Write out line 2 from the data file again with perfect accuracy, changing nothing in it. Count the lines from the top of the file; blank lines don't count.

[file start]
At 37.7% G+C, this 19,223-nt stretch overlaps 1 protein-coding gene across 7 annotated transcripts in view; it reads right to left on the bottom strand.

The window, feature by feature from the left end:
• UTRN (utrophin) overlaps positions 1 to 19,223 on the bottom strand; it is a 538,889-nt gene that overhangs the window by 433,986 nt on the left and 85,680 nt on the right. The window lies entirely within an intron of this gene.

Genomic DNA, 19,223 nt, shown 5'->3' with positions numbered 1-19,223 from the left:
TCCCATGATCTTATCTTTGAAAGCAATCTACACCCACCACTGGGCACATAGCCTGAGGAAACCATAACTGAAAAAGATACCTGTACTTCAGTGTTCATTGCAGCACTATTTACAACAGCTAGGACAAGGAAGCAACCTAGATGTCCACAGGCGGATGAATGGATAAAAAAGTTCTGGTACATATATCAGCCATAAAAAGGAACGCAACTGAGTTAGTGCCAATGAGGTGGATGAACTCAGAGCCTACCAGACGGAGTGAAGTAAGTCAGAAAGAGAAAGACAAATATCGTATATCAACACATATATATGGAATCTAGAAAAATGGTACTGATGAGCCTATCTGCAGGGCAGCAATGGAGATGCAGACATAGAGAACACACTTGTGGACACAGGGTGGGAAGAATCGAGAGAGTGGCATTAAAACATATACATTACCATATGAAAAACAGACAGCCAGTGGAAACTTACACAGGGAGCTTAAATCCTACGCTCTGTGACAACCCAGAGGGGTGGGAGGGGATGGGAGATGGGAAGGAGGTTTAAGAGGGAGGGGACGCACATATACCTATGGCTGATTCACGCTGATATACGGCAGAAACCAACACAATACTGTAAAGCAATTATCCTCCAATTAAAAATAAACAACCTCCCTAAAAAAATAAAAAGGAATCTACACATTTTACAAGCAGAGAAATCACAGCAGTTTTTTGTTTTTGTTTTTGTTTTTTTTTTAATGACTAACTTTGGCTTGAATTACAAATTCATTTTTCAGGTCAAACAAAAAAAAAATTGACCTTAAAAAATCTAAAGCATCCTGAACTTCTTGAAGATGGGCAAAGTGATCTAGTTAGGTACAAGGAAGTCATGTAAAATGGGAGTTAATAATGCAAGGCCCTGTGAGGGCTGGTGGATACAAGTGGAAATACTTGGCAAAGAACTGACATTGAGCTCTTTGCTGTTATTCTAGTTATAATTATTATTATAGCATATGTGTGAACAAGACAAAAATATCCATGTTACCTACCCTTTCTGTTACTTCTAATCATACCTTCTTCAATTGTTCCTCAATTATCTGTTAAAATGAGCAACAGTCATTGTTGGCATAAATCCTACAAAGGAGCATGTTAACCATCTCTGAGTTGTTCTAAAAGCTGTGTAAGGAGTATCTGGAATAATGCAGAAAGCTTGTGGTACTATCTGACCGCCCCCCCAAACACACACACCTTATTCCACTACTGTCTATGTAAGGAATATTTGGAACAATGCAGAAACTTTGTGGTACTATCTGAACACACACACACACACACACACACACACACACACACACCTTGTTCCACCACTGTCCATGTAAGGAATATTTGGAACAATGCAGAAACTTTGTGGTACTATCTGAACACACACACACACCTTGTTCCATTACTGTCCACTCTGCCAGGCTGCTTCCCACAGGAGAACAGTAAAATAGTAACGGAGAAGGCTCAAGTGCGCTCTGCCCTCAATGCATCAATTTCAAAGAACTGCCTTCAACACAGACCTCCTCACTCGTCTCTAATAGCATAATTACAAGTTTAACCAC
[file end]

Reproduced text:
The window, feature by feature from the left end: